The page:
You have no idea what my family had to go through for this post. They had to test not one, but two versions of this New York Times Chocolate Whiskey Cake recipe. It’s right up there with the potato famine, the Five Points slum, or perhaps it’s just the luck o’ the (1/4) Irish.
I made the first version of this for my 11-year-old’s birthday last Monday. Being a Monday, and Mondays being a long run day, grocery-shopping/errand day, and oh, by the way, early release from Bainbridge schools day, I needed something easy. And fast. That would still be a treat. This cake fit the bill perfectly.
You don’t need a fancy mixer to make this cake. And it tastes great on its own, without the need for frosting or any other time-consuming garnish.
On Monday when I made the cake, I followed the recipe exactly as written, though as I’ve said in the past, I don’t use a springform pan. Find my simple trick for releasing cakes from regular cake pans here. The variable ingredient between the two versions of the cakes was the cocoa powder.
I prefer my chocolate to be dark and strong, and therefore use dutch processed cocoa (which tends to be darker) in most recipes. However, if baking soda is the type of leavening used, dutch processed cocoa can cause the recipe to be overly alkaline. If this is the case and the alkalinity is not neutralized, you’re going to get a less desirable final product. This recipe does use baking soda, but does not specify the type of cocoa powder to use. So I went dark. The dutch processed cocoa.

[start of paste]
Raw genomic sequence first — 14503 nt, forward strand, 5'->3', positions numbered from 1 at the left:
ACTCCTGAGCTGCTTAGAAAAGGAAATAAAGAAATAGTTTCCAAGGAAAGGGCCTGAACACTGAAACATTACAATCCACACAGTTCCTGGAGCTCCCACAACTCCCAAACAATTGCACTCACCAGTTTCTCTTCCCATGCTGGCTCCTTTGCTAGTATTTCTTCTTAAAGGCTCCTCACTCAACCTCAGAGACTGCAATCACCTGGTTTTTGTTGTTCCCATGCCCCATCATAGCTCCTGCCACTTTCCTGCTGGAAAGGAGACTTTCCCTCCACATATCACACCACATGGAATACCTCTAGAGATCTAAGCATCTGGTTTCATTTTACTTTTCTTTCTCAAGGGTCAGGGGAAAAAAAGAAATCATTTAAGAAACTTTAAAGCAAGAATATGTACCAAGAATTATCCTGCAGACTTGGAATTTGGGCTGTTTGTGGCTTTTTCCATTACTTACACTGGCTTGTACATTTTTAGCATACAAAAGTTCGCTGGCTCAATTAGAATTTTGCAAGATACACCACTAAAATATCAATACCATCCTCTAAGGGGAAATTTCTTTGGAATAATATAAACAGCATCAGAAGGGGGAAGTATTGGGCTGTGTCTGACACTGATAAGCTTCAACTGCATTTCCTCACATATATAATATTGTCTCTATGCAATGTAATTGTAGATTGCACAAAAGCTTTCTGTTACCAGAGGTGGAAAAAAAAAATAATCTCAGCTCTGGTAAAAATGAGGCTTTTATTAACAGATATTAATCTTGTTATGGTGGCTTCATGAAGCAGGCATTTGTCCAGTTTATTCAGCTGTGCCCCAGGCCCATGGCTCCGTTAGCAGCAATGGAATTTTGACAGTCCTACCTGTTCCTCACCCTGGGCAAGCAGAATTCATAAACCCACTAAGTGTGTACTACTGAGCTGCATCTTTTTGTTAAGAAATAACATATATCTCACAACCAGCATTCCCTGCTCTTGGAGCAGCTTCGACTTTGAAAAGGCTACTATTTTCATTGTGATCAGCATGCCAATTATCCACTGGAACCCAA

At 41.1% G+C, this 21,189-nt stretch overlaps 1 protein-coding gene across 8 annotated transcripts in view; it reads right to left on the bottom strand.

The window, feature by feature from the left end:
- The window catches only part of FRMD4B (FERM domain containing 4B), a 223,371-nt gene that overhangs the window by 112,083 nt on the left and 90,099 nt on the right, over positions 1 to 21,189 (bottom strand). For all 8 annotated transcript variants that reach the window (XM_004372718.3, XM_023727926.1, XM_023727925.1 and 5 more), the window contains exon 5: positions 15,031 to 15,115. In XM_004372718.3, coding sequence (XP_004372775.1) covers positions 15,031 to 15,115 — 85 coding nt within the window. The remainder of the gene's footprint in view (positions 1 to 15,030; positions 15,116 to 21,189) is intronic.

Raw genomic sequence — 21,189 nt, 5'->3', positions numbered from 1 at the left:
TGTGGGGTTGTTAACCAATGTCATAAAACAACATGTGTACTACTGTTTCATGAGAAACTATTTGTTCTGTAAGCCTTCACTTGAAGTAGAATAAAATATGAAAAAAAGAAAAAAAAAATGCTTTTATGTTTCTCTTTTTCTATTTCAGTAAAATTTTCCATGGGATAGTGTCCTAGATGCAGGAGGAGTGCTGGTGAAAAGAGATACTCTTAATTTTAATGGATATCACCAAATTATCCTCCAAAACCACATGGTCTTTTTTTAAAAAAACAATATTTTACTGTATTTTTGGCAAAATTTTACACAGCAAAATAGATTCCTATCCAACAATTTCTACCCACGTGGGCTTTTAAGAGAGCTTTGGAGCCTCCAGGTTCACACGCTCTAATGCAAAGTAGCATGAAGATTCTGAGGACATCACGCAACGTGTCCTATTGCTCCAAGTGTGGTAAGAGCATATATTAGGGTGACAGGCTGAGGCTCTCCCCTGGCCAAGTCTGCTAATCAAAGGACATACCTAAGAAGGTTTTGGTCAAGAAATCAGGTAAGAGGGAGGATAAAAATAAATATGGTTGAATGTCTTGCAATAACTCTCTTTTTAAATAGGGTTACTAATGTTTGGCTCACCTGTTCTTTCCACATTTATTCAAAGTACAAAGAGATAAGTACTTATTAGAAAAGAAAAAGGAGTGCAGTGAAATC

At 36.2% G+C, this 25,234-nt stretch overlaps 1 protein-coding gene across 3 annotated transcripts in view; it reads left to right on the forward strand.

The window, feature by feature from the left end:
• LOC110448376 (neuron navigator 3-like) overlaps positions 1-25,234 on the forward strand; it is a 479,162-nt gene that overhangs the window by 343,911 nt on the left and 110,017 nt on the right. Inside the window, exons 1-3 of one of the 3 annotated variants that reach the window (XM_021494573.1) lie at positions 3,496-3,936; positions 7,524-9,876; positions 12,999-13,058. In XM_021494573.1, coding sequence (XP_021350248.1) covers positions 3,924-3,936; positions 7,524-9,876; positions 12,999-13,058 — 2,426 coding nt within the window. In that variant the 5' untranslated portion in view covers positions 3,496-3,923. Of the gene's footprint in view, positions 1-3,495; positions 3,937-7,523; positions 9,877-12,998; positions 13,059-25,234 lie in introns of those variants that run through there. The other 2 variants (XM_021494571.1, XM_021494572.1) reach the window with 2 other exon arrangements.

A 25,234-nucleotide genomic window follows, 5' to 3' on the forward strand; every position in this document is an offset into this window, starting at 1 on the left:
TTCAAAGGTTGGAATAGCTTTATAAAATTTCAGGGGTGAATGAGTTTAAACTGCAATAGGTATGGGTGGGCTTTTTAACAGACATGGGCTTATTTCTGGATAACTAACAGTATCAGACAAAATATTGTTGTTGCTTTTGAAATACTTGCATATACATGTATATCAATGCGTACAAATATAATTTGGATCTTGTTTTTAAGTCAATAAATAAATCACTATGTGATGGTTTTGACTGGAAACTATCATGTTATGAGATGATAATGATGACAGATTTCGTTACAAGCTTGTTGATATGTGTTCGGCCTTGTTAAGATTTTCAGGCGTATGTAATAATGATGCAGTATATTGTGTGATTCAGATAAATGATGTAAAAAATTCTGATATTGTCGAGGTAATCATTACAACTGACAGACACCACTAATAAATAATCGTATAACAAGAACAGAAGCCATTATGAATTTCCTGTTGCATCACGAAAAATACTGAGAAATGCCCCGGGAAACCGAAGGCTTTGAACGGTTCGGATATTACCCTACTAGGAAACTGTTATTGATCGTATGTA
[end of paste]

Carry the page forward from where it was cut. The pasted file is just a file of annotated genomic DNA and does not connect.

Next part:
The result was a super dark, somewhat dense, moist chocolate cake with a depth of flavor from the coffee and whiskey. It was somewhere between a cake and brownie in texture, with a strong dark chocolate flavor.
But I was curious. How would it differ if I used traditional (natural) cocoa powder but kept everything else the same?
This version of the cake was lighter, more cake-like in texture, and more mild in flavor. I would guess that this is the intended version of the recipe and two out of three McDevitts polled preferred this one to the other.
But the adults in the household liked the darker flavor of the first cake, and Mike didn’t mind the denser texture. If you’re really torn about which to choose, try both. It’s a fun experiment.
This is a great recipe, and if you’re looking for something to accompany your corned beef and cabbage this week, this is it.